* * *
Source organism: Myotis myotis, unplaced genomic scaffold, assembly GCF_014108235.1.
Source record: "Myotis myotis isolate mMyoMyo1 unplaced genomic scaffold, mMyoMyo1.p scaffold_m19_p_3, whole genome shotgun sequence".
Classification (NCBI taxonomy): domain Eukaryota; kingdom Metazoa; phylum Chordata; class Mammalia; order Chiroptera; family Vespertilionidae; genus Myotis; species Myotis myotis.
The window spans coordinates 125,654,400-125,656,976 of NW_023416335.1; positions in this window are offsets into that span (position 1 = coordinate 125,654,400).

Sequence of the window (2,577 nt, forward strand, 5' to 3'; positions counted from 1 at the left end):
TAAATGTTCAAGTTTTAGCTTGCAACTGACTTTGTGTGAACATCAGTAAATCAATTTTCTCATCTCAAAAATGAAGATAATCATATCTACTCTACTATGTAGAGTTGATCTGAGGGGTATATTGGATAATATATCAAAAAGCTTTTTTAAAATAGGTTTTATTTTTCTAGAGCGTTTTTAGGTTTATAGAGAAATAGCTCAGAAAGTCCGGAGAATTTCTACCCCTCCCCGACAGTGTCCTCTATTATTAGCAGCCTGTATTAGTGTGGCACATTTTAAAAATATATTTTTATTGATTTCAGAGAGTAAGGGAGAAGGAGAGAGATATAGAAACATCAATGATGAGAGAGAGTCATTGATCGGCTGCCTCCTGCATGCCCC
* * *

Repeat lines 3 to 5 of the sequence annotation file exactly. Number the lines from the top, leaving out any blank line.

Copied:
Classification (NCBI taxonomy): domain Eukaryota; kingdom Metazoa; phylum Chordata; class Mammalia; order Chiroptera; family Vespertilionidae; genus Myotis; species Myotis myotis.
The window spans coordinates 125,654,400-125,656,976 of NW_023416335.1; positions in this window are offsets into that span (position 1 = coordinate 125,654,400).

Sequence of the window (2,577 nt, forward strand, 5' to 3'; positions counted from 1 at the left end):